Wagyu breeders launch ambitious new ten-year progeny test program

Beef Central, 20/04/2021


THE Australian Wagyu Association will shortly announce an ambitious new ten-year Progeny Test Program designed to validate high-value emerging Wagyu sires, set to commence later this month and run until 2031.

The launch of the new progeny test (abbreviated as AWA_PTP) will be a major announcement on Day 1 of the upcoming WagyuEdge annual conference to be held at the Gold Coast from 27-29 April.

Through establishing a formalised progeny test program, AWA aims to increase the accuracy of existing high-value Wagyu EBVs, as well as develop new Wagyu-specific traits for reproduction, structure, carcase and eating quality, chief executive Dr Matt McDonagh said.

Over the past five years, the Association has seen a significant increase in animal registrations and submission of performance data and genotypes for genetic analysis with Wagyu BreedPlan. The AWA now holds more than 100,000 genomic profiles on Wagyu cattle and estimates that half of the active registered animals now have genomic-assisted Single-Step Wagyu Estimated Breeding Values (EBVs).

The AWA is the third largest breed registry by numbers of primary registrations per year. The AWA estimates that 80pc of calves registered in the last three years have genomic DNA profiles.

With more than 13,000 registered sires and 120,000 registered females, the AWA is now turning its attention to proving up the next generation of Wagyu sires.

The aim of the new ten-year Progeny Test Program is to consolidate the substantial breed progress to date and add further value to this data by testing progeny to validate high-value emerging Wagyu sires.

While the AWA-PTP represents the first formally-structured progeny test program for the Wagyu breed in Australia, progeny test programs have proven to be key in the advancement of the Australian beef industry’s genetic improvement for the past 30 years.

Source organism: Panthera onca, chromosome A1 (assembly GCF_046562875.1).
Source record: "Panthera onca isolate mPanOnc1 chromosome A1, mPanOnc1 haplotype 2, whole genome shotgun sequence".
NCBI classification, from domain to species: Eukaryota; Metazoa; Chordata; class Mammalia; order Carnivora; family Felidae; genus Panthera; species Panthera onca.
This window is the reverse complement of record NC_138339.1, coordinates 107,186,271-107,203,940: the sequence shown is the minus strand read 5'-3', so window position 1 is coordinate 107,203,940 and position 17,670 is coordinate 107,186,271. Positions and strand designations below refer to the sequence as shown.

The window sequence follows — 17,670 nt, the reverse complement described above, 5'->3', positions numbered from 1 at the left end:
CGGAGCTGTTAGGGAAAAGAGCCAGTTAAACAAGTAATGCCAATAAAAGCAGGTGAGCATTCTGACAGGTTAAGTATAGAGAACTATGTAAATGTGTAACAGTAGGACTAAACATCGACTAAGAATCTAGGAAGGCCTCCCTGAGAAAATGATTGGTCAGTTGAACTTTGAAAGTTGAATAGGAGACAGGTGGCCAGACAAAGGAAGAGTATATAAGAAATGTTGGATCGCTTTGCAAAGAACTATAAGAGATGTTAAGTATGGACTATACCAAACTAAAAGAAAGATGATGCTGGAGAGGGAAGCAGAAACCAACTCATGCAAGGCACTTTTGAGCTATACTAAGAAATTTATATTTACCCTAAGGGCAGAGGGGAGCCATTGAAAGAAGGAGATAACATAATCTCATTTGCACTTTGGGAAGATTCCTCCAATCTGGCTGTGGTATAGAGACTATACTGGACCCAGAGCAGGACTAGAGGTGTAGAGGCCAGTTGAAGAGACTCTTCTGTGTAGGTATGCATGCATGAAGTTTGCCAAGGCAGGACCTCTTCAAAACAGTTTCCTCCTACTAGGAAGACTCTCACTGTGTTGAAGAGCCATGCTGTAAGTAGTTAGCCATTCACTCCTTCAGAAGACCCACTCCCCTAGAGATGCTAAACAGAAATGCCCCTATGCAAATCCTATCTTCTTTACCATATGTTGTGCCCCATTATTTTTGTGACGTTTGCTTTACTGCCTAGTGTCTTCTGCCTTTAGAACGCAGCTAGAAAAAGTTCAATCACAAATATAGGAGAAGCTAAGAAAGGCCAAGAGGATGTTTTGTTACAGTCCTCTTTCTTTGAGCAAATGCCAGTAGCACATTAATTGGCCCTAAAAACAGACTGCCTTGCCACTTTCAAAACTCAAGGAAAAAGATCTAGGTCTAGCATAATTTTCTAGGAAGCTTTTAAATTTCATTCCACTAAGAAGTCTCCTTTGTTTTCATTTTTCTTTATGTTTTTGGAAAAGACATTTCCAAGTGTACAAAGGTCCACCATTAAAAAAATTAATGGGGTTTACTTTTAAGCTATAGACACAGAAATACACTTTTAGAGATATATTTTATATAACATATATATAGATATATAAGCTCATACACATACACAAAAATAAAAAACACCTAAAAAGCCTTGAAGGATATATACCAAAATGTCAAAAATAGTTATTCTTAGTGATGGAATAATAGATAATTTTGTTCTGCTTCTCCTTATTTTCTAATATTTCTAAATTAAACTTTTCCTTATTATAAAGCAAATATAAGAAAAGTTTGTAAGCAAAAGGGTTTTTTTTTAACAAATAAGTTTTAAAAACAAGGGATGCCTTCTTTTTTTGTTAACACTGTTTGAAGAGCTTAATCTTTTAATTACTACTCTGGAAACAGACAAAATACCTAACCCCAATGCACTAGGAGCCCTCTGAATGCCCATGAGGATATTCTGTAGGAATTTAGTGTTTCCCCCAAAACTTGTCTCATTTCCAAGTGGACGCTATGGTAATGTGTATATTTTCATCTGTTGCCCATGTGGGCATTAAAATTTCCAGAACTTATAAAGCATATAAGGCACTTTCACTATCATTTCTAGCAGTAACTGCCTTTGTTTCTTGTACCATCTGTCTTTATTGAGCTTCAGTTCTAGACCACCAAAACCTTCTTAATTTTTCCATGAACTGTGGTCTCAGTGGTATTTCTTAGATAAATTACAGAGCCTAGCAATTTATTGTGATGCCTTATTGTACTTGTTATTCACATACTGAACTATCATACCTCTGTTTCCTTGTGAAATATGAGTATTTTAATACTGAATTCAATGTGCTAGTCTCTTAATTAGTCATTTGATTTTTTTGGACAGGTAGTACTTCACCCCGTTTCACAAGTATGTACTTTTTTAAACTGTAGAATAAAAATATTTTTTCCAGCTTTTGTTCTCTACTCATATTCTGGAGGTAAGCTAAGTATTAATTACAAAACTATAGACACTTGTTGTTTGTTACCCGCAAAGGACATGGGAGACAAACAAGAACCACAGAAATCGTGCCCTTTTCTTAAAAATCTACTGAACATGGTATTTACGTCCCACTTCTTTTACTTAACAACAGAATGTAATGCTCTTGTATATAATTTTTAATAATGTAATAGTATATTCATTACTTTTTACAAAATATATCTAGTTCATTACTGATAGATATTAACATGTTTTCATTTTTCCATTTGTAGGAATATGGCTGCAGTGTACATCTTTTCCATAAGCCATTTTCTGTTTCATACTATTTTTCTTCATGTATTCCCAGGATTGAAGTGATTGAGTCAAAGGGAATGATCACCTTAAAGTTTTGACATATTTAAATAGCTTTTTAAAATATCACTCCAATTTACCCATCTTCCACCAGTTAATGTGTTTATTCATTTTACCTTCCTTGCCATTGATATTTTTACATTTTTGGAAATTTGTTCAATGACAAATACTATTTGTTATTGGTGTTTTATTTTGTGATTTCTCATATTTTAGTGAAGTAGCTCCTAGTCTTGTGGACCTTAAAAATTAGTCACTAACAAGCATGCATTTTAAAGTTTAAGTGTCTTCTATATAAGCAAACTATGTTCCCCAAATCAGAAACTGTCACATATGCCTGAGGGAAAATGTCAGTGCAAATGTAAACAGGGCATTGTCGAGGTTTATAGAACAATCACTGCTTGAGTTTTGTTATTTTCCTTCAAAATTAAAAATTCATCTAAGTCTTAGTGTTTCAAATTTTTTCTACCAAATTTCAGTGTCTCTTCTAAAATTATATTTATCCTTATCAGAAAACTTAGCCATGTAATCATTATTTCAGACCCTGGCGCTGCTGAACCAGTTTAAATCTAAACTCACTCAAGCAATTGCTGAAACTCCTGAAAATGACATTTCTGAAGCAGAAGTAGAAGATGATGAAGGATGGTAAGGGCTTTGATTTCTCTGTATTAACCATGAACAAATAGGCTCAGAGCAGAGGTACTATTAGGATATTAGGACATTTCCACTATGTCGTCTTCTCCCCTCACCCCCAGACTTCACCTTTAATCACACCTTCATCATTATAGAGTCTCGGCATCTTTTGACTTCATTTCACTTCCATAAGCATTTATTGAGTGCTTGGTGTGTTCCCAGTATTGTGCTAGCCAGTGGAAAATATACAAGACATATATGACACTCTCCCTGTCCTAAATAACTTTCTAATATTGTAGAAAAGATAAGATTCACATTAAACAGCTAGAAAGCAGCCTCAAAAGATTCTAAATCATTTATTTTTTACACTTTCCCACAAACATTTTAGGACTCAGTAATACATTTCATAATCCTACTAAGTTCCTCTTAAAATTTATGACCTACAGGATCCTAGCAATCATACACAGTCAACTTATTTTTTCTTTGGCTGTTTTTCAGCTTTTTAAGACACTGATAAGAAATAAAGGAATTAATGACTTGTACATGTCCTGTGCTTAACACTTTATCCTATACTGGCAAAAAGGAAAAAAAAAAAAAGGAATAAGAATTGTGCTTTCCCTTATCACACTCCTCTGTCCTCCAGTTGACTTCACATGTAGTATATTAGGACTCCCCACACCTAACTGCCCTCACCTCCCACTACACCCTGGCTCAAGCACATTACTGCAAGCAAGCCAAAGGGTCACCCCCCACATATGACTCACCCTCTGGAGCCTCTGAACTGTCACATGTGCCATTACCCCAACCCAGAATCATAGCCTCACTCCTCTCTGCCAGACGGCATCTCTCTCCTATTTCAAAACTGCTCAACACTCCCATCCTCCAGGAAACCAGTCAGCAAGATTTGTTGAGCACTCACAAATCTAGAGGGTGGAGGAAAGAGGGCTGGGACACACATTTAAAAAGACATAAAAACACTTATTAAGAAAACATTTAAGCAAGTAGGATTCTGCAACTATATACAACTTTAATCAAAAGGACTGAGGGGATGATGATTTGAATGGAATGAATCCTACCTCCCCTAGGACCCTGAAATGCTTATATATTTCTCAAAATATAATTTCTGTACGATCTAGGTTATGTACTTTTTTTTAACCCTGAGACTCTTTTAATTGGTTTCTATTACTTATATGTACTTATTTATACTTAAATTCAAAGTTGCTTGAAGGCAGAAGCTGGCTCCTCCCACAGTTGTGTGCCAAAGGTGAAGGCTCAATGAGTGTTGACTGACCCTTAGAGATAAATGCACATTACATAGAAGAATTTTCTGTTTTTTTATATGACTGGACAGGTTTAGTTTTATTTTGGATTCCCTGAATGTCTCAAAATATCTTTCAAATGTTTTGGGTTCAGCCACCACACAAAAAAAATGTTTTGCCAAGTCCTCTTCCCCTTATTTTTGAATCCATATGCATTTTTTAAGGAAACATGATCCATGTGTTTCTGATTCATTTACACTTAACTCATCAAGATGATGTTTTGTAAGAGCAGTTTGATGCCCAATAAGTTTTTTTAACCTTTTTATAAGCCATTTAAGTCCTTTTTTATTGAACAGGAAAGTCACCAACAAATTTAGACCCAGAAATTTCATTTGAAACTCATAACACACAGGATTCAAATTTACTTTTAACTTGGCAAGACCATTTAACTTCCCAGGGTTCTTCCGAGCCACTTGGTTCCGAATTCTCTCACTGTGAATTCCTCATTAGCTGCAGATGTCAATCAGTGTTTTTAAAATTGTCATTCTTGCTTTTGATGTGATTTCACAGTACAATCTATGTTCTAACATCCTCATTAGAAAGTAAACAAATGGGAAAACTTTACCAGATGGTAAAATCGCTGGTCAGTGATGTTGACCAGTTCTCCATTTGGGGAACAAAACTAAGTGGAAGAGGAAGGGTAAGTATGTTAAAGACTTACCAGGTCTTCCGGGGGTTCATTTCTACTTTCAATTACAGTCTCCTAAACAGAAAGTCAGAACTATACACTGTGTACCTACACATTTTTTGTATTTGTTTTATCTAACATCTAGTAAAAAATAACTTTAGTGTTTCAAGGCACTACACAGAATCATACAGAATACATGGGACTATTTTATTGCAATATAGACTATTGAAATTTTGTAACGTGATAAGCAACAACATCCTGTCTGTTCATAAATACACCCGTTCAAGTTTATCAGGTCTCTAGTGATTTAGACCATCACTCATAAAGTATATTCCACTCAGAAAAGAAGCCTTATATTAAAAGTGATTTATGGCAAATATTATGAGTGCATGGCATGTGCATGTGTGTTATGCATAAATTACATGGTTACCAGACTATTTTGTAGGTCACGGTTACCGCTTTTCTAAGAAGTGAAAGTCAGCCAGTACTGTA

The AWA-PTP will help to identify genetically superior sires that will have a strong influence on the future direction of the Wagyu breed.

Main project objectives include:

  • Generating comprehensive progeny test data on approximately 250 emerging Wagyu bulls.
  • Capturing data on about 3500 female progeny for new and hard-to-measure traits including female fertility and maternal performance.
  • Capturing data on about 3500 steer progeny for feed efficiency and structure as well as new carcase and eating quality traits.
  • Producing high-accuracy EBVs for Project Sires and Contributor Cow Herds and benefit the rest of the Wagyu population through genetic linkage and the use of genomic analysis.
  • Improving outcomes of breeding decisions and increase rate of genetic gain within the Wagyu breed, and
  • Expanding the diversity and size of the reference population for the Wagyu breed, leveraging the AWA genomic, pedigree and performance data to enable the validation and refinement of Wagyu BreedPlan and Selection Indexes.

Operating for ten years between 2021 and 2031, the AWA-PTP will join about 40 Fullblood Wagyu sires each year to more than 2000 Wagyu females over seven breeding cycles, using fixed time AI as recommended by AWA’s assisted reproduction partner Vetoquinol’s Repro360 team.

These females will be located across multiple contributor herds, spanning a range of Australian production environments. Contributor herds will be supported by AWA-PTP animal health partner Zoetis, to ensure best practice management of herd health treatments.

Formal launch

The formal launch of the Australian Wagyu Association Progeny Test Program will take place on Day 1 of the 2021 WagyuEdge annual conference, presented by the Association’s CEO, Dr Matt McDonagh, and the recently-appointed program manager, Laura Penrose.

Dr McDonagh said the 2021-2031 AWA Progeny Test Program was the AWA’s investment back into the Wagyu sector, to underpin the continuous genetic improvement of Japanese Black Wagyu cattle.

“The Australian industry is globally linked, with AWA members from more than 20 countries that can contribute sires to the program. This will allow us to compare and test the full range of diversity in Wagyu genetics from around the world,” Dr McDonagh said.


  • Registrations for the WagyuEdge Annual Conference are almost at capacity, but registrations are still open to virtual delegates. Click here to register.  
  • The Australian Wagyu Association will host a trade site at Beef 2021 in Rockhampton next month, located in the Durack Pavilion. Stakeholders are invited to drop in and learn more from program manager Laura Penrose about the ambitious new project.










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